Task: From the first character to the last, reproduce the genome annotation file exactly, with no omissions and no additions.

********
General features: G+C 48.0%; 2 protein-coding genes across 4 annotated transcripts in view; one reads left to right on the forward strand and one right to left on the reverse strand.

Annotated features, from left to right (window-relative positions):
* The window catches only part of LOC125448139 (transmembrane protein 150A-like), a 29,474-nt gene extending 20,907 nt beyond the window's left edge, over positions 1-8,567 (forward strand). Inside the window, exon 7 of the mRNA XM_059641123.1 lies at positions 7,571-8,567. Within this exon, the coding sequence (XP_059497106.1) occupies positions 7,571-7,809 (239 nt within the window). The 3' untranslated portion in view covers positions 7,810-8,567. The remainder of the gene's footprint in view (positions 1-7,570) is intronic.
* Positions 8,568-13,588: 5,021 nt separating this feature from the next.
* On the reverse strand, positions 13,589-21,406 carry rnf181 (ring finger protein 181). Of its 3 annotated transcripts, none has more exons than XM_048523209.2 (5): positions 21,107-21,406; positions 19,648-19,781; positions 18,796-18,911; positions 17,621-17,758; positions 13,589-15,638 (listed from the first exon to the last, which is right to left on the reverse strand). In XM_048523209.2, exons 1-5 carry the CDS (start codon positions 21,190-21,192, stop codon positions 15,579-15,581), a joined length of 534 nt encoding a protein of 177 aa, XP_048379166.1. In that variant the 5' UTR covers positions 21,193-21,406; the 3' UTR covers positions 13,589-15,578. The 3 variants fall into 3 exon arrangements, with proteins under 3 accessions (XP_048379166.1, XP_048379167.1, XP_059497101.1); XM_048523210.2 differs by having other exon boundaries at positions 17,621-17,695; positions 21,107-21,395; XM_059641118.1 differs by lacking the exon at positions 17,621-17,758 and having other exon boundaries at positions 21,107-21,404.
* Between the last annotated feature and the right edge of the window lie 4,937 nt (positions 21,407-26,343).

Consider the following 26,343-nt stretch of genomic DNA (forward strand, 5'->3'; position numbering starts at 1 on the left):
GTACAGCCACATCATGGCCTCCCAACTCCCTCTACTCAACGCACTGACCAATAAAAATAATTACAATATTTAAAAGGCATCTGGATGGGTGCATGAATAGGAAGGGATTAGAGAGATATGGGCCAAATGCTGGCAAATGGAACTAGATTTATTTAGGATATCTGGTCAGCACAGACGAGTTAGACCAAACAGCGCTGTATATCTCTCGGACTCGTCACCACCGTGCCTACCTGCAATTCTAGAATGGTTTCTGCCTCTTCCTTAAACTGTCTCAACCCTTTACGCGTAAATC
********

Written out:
General features: G+C 48.0%; 2 protein-coding genes across 4 annotated transcripts in view; one reads left to right on the forward strand and one right to left on the reverse strand.

Annotated features, from left to right (window-relative positions):
* The window catches only part of LOC125448139 (transmembrane protein 150A-like), a 29,474-nt gene extending 20,907 nt beyond the window's left edge, over positions 1-8,567 (forward strand). Inside the window, exon 7 of the mRNA XM_059641123.1 lies at positions 7,571-8,567. Within this exon, the coding sequence (XP_059497106.1) occupies positions 7,571-7,809 (239 nt within the window). The 3' untranslated portion in view covers positions 7,810-8,567. The remainder of the gene's footprint in view (positions 1-7,570) is intronic.
* Positions 8,568-13,588: 5,021 nt separating this feature from the next.
* On the reverse strand, positions 13,589-21,406 carry rnf181 (ring finger protein 181). Of its 3 annotated transcripts, none has more exons than XM_048523209.2 (5): positions 21,107-21,406; positions 19,648-19,781; positions 18,796-18,911; positions 17,621-17,758; positions 13,589-15,638 (listed from the first exon to the last, which is right to left on the reverse strand). In XM_048523209.2, exons 1-5 carry the CDS (start codon positions 21,190-21,192, stop codon positions 15,579-15,581), a joined length of 534 nt encoding a protein of 177 aa, XP_048379166.1. In that variant the 5' UTR covers positions 21,193-21,406; the 3' UTR covers positions 13,589-15,578. The 3 variants fall into 3 exon arrangements, with proteins under 3 accessions (XP_048379166.1, XP_048379167.1, XP_059497101.1); XM_048523210.2 differs by having other exon boundaries at positions 17,621-17,695; positions 21,107-21,395; XM_059641118.1 differs by lacking the exon at positions 17,621-17,758 and having other exon boundaries at positions 21,107-21,404.
* Between the last annotated feature and the right edge of the window lie 4,937 nt (positions 21,407-26,343).

Consider the following 26,343-nt stretch of genomic DNA (forward strand, 5'->3'; position numbering starts at 1 on the left):
GTACAGCCACATCATGGCCTCCCAACTCCCTCTACTCAACGCACTGACCAATAAAAATAATTACAATATTTAAAAGGCATCTGGATGGGTGCATGAATAGGAAGGGATTAGAGAGATATGGGCCAAATGCTGGCAAATGGAACTAGATTTATTTAGGATATCTGGTCAGCACAGACGAGTTAGACCAAACAGCGCTGTATATCTCTCGGACTCGTCACCACCGTGCCTACCTGCAATTCTAGAATGGTTTCTGCCTCTTCCTTAAACTGTCTCAACCCTTTACGCGTAAATC